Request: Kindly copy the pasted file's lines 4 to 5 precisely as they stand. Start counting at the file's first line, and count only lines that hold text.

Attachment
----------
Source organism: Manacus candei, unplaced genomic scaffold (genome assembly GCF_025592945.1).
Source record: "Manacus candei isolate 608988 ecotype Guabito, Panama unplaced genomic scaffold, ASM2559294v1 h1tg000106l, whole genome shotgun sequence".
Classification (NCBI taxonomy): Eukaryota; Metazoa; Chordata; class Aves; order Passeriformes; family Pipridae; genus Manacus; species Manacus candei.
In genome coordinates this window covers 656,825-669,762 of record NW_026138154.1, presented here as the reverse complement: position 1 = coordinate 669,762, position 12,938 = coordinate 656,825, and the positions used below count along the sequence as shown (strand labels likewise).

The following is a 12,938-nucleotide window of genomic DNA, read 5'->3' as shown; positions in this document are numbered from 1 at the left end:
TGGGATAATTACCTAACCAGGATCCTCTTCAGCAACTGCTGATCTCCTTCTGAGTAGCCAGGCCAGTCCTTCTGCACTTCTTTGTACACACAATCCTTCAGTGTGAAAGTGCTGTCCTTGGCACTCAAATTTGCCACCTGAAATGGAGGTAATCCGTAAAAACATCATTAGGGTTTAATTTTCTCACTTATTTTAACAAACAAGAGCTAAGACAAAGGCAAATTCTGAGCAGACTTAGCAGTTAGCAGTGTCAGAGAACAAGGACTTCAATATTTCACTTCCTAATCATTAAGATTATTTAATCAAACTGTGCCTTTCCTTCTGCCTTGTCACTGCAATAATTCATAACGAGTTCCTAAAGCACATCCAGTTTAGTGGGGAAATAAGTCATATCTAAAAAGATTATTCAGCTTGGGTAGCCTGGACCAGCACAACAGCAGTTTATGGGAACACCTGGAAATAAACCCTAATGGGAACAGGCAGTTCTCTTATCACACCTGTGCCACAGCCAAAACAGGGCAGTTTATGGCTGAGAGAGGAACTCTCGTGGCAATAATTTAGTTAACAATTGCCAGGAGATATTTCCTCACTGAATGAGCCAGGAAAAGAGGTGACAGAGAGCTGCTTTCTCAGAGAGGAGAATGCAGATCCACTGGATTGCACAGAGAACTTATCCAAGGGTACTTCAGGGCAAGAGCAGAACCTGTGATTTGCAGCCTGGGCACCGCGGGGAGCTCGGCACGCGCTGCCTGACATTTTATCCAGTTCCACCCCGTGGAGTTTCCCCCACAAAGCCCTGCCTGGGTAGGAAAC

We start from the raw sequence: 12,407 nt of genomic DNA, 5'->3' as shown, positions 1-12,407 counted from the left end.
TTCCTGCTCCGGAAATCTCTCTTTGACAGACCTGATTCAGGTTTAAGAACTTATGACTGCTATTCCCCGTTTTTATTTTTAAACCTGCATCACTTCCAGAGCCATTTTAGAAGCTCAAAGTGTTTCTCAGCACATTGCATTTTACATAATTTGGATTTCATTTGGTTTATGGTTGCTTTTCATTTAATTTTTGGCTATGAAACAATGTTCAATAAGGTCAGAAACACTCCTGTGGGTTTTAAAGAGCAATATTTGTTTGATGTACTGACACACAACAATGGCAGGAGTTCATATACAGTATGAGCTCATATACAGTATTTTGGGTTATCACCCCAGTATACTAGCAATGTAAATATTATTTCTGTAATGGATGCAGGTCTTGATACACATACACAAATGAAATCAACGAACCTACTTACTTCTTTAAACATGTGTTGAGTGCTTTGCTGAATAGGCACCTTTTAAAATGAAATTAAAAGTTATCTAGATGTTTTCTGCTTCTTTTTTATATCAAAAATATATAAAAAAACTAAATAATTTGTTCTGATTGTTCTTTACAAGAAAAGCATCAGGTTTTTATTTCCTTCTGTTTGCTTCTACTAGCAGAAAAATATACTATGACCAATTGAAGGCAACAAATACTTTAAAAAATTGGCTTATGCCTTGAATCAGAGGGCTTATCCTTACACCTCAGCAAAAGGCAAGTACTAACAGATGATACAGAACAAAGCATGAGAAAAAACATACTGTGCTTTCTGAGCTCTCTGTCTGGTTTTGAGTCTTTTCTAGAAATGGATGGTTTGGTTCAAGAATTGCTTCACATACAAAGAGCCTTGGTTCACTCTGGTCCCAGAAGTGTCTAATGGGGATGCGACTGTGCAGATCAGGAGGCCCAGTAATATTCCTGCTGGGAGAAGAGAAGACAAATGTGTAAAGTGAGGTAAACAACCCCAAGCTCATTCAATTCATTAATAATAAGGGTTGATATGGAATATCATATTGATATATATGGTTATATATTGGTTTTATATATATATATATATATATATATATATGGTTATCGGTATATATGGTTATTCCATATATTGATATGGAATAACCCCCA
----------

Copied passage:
In genome coordinates this window covers 656,825-669,762 of record NW_026138154.1, presented here as the reverse complement: position 1 = coordinate 669,762, position 12,938 = coordinate 656,825, and the positions used below count along the sequence as shown (strand labels likewise).

The following is a 12,938-nucleotide window of genomic DNA, read 5'->3' as shown; positions in this document are numbered from 1 at the left end: